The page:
I love theatrical improvisation, but this challenge had nothing to do with standing on a stage and trying to entertain people. It was all about forcing myself to do something spontaneous and fun. Each day, I set aside one hour to do something impulsive. Here is what happened:

Day 1: I’d been contemplating taking my writing sessions to the park for the past few weeks, but I kept finding reasons not to do it. This challenge was the perfect opportunity to throw caution to the wind. So, I grabbed my computer and headed to the park. While fun, the amount of actual work I managed to squeeze into that one hour of “improvisation” was laughable. But I didn’t care; the aim was to be spontaneous, not productive. So, in that regard, it was a smashing success.

Day 2: The book “Maybe It’s You” by Lauren Handel Zander had been at the top of my To-Read list for the past month or so, and now felt like the perfect time to finally begin devouring it. So, I grabbed my phone—I had purchased the audiobook version—and a notebook and headed to a park. The next two and a half hours were spent taking full responsibility for my life—both the good and the bad—and creating a detailed vision of my life in each of the twelve areas in the book. I then painted a vivid description of the current state of my life for each category and listed all the reasons I’d failed to achieve my vision of my perfect life. It was a sobering experience, but one I enjoyed wholeheartedly.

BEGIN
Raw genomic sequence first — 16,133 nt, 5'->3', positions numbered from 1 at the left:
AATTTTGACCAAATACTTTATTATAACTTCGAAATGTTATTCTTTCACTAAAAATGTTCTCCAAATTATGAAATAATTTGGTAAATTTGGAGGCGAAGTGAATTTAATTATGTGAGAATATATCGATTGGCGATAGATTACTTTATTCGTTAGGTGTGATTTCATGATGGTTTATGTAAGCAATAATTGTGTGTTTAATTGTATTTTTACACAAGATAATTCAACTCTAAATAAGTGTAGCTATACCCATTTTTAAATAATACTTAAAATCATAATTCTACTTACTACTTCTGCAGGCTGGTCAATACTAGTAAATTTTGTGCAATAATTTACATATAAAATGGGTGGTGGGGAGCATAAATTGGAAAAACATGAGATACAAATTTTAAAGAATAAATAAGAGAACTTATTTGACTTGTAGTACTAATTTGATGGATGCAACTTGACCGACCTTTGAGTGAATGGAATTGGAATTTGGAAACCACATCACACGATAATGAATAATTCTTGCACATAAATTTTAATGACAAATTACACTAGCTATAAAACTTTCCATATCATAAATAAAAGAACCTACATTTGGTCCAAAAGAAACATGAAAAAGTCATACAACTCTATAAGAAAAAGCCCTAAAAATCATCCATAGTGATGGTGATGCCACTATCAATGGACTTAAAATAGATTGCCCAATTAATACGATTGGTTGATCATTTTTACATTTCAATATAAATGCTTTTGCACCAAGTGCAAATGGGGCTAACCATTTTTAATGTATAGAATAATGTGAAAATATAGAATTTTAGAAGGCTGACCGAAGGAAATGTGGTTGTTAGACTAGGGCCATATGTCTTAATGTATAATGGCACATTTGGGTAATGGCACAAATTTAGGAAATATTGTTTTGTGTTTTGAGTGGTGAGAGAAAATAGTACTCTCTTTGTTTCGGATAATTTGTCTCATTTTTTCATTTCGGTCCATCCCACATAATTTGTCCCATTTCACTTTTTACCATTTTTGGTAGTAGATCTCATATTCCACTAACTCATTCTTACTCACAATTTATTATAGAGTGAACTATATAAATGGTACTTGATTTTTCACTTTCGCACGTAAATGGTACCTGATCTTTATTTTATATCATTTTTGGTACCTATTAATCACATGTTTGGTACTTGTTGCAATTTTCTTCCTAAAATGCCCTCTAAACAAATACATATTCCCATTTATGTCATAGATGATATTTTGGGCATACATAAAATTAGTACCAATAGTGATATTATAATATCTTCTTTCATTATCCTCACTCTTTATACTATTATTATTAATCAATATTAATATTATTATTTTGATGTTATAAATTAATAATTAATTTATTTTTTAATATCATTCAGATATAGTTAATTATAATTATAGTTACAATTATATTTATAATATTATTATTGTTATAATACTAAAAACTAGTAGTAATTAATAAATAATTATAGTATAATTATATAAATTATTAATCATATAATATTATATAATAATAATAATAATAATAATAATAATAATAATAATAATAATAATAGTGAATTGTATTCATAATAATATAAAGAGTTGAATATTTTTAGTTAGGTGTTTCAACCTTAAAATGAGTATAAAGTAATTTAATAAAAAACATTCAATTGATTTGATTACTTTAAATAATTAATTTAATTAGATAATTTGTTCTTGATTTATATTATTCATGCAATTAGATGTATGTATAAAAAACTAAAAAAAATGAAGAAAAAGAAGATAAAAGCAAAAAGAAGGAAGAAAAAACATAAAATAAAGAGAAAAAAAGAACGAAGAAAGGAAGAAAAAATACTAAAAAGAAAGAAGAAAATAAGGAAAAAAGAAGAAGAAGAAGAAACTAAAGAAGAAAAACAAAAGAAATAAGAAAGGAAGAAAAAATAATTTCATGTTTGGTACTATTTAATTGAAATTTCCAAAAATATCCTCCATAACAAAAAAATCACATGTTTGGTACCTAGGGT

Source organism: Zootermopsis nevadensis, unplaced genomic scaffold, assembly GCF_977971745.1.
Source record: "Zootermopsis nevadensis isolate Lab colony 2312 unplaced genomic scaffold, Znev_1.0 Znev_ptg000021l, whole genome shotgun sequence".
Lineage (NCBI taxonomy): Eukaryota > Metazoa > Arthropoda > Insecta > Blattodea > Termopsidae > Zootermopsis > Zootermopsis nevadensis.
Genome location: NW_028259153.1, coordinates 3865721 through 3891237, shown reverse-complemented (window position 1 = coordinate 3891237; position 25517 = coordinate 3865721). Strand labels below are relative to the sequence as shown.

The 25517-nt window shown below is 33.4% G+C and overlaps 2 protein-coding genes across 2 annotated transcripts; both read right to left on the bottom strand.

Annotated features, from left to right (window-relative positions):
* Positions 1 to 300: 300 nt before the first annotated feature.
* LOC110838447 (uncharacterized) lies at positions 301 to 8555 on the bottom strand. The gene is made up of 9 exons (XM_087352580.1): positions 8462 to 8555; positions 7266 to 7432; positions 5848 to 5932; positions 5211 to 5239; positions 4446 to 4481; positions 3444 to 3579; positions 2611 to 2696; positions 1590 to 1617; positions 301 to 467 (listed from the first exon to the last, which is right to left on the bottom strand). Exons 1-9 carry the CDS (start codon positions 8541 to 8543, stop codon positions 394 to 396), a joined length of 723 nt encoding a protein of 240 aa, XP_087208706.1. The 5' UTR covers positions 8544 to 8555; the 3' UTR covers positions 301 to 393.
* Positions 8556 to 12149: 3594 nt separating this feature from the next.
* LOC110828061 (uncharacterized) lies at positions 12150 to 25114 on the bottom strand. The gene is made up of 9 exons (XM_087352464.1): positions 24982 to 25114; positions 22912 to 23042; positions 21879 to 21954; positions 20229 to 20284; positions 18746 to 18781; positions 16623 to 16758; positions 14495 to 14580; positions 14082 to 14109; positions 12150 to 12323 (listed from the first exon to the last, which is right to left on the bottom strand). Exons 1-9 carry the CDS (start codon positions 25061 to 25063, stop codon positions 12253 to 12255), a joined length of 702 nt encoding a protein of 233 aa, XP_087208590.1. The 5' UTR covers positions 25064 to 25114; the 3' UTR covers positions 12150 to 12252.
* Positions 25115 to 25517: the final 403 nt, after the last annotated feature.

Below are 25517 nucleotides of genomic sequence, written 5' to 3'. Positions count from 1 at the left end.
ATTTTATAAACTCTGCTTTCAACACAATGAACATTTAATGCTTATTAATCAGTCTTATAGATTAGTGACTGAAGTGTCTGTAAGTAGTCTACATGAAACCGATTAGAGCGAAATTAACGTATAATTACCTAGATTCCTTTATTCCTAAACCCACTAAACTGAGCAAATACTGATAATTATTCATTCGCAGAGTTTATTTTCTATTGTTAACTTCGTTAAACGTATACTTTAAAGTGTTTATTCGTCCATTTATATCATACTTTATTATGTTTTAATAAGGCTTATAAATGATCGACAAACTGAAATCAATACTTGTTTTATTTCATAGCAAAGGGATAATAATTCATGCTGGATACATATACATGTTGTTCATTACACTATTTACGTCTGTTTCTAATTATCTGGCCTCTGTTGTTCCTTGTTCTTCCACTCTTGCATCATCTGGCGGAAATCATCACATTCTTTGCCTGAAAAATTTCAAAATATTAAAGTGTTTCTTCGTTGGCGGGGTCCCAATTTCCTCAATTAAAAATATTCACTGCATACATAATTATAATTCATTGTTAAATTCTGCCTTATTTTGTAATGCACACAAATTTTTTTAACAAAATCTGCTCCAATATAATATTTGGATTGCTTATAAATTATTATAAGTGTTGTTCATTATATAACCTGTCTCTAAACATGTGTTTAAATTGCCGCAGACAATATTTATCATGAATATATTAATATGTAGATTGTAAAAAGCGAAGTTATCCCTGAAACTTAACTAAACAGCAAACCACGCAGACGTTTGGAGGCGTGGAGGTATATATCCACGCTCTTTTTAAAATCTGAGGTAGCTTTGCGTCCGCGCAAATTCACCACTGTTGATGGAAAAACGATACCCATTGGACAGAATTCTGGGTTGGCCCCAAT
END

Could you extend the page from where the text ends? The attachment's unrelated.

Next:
Day 3: I played Egg Slap with my roommate. In case you’ve never heard of it—which would make a lot of sense given the fact that we invented it—Egg Slap is a tennis/ping-pong-like game that requires neither rackets nor balls. Using a plastic egg we found during one of our walks, we use our bare hands to smack it into the air. The aim is to keep it from touching the ground, but it’s extremely difficult because the uneven shape of the eggs makes predicting its trajectory nearly impossible. It’s tons of fun and a great way to improve your reflexes.

Day 4: The plan was to spend the entire hour catching up on the online training I’d been putting off for the past few months, but fate had other plans. Ten minutes into my improv. hour, my roommate requested my help to retrieve a piece of furniture he’d purchased in anticipation of his upcoming move. While somewhat annoyed, I saw it as a perfect opportunity to embrace the randomness of life. The remainder of the hour was spent sitting in the car and carrying a bookcase up two flights of stairs.

Day 5: My final day was very similar to the second day. I continued listening to Maybe It’s You and completing the exercises contained within it. It was a fun, relaxing way to end the challenge.

As you can see, the things I did weren’t exactly revolutionary—or even passably interesting for anyone but me—but I’m glad I did this challenge because it reminded me that I routinely embrace the uncertainty of life. Also, it made me realize how much I miss my weekly improv. sessions. I can’t wait for the social distancing to end so I can get back on stage and make a complete fool of myself, lol.